Medicare is a household name. It is one of the most relied upon health insurance programs in the United States. Sadly, it is known for more than just helping its beneficiaries cover their medical costs. Medicare is also known for being taken advantage of by an ever-growing list of fraudsters. According to the Southern District of Florida branch of the United States Department of Justice, VirtuOx, Inc. has been added to that list.
VirtuOx is based in Coral Springs, Florida. The company’s website defines it as “a healthcare information technology company that provides diagnostic tools and services that enable a variety of healthcare organizations and professionals to diagnose and treat diseases through vertically integrated platforms, products and services.”
VirtuOx will pay over $3 million to resolve allegations of Medicare fraud.
As the DoJ reports, this week, VirtuOx has agreed to pay $3,150,000.00 to resolve allegations that it submitted or caused to be submitted false claims to Medicare for reimbursement. According the report, from January 2016 to December 2020, VirtuOx violated the False Claims Act. The company falsely identified the place of service for certain services it performed to obtain a higher rate of reimbursement from Medicare.
“In particular, the United States alleged that, in connection with its billing for overnight pulse oximetry claims, VirtuOx knowingly submitted false claims to Medicare identifying its IDTF located in San Francisco, California as the location of service for overnight pulse oximetry tests when, in fact, no services were performed at that location in relation to the overnight oximetry claims,” the DoJ details.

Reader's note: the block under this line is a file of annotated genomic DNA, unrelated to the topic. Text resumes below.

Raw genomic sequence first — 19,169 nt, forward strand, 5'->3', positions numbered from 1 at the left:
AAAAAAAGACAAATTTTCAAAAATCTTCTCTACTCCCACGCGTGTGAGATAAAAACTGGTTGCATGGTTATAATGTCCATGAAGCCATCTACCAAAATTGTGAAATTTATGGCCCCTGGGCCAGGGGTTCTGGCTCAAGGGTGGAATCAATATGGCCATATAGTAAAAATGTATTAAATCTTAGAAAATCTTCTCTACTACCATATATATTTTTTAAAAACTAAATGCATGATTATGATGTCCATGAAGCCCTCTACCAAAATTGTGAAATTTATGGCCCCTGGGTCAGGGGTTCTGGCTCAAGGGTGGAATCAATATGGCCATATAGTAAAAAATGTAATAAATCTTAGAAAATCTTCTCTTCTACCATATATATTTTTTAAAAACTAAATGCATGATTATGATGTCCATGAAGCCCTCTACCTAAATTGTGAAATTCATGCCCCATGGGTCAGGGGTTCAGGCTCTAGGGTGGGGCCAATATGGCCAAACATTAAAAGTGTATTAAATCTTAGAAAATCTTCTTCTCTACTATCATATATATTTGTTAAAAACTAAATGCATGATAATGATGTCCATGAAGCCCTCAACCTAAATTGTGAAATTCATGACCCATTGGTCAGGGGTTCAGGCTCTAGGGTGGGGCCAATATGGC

It is also alleged that between January 2016 and December 2020, VirtuOx administered overnight pulse oximetry tests. The company billed Medicare for single determination pulse oximetry tests for the same patient when in fact the only test performed was the overnight test. These tests are commonly referred to as oxygen “spot checks”.
VirtuOx is accused of billing for unnecessary “spot checks”.
Because an “awake reading” is necessarily taken as part of an overnight pulse oximetry test, the separate billing of a “spot check” is redundant and therefore not necessary. The United States also alleges that VirtuOx knowingly submitted false claims by separately billing for both an oxygen “spot check” and an overnight pulse oximetry test when only an overnight pulse oximetry test was performed.
“This matter arose from a lawsuit filed by Amber Watt in federal court in Miami, Florida,” informs the DoJ, “The lawsuit was filed under the qui tam, or whistleblower, provisions of the False Claims Act, which permit private individuals to sue on behalf of the government for false claims and to share in any recovery. The whistleblower share to be awarded in connection with the settlement is $630,000.00.”
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